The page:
Meanwhile, rapid progress toward self-government was being made in British Somaliland. Elections for the Legislative Assembly were held in February 1960, and one of the first acts of the new legislature was to request that the United Kingdom grant the area independence so that it could be united with Italian Somaliland when the latter became independent. The protectorate became independent on June 26, 1960; 5 days later, on July 1, it joined Italian Somaliland to form the Somali Republic.
In June 1961, Somalia adopted its first national constitution in a countrywide referendum, which provided for a democratic state with a parliamentary form of government based on European models. During the early post-independence period, political parties were a fluid concept, with one-person political parties forming before an election, only to defect to the winning party following the election. A constitutional conference in Mogadishu in April 1960, which made the system of government in the southern Somali trust territory the basis for the future government structure of the Somali Republic, resulted in the concentration of political power in the former Italian Somalia capital of Mogadishu and a southern-dominated central government. Most key government positions were occupied by southern Somalis, producing increased disenchantment with the union in the former British-controlled north. Pan-Somali nationalism, with the goal of uniting the Somali-populated regions of French Somaliland (Djibouti), Kenya, and Ethiopia into a Greater Somalia remained the driving political ideology in the initial post-independence period. However, under the leadership of Mohamed Ibrahim Egal (prime minister from 1967 to 1969), Somalia renounced its claims to the Somali-populated regions of Ethiopia and Kenya, greatly improving its relations with both countries. Egal’s move towards reconciliation with Ethiopia, which had been a traditional enemy of Somalia since the 16th century, made many Somalis furious, including the army. Some argue that this reconciliation effort is one of the principal factors that provoked a bloodless coup on October 21, 1969, and subsequent installation of Maj. Gen. Mohamed Siad Barre as president, bringing an abrupt end to the process of party-based constitutional democracy in Somalia.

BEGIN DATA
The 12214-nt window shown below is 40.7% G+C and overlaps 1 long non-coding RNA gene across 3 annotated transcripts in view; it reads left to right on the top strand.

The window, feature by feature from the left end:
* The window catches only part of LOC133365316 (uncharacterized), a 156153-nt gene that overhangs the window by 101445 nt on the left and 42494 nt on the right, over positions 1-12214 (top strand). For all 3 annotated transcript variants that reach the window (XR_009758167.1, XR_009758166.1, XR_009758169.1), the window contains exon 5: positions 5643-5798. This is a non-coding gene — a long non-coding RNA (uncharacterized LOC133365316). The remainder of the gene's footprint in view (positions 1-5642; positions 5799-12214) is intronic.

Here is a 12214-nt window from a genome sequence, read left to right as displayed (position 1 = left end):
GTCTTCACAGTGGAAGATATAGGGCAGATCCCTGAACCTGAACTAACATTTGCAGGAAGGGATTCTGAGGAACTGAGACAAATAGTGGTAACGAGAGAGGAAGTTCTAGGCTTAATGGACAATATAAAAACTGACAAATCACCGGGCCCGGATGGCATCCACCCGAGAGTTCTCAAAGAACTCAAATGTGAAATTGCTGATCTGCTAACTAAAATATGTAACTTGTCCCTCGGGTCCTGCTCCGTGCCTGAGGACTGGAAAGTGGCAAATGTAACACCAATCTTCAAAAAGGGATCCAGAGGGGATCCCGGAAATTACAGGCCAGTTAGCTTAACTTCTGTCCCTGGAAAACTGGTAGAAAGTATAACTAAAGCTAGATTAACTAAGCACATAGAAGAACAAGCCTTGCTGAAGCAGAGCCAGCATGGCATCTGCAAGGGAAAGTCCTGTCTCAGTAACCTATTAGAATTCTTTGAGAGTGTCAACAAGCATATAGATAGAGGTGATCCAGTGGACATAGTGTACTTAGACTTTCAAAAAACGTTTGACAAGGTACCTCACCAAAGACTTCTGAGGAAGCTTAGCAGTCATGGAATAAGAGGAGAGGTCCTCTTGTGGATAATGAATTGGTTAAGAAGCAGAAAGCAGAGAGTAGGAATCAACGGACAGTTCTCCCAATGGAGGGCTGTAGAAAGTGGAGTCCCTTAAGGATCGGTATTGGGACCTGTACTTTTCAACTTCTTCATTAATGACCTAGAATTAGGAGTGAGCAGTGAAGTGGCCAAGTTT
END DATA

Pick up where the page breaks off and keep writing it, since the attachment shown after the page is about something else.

Following the coup, executive and legislative power was vested in the 20-member Supreme Revolutionary Council (SRC), headed by Barre. The SRC pursued a course of “scientific socialism” that reflected both ideological and economic dependence on the Soviet Union. The government instituted a national security service, centralized control over information, and initiated a number of grassroots development projects. Barre reduced political freedoms and used military force to seize and redistribute rich farmlands in the areas of southern Somalia between the Juba and Shabelle Rivers, relying on the use of force and terror against the Somali population to consolidate his political power base.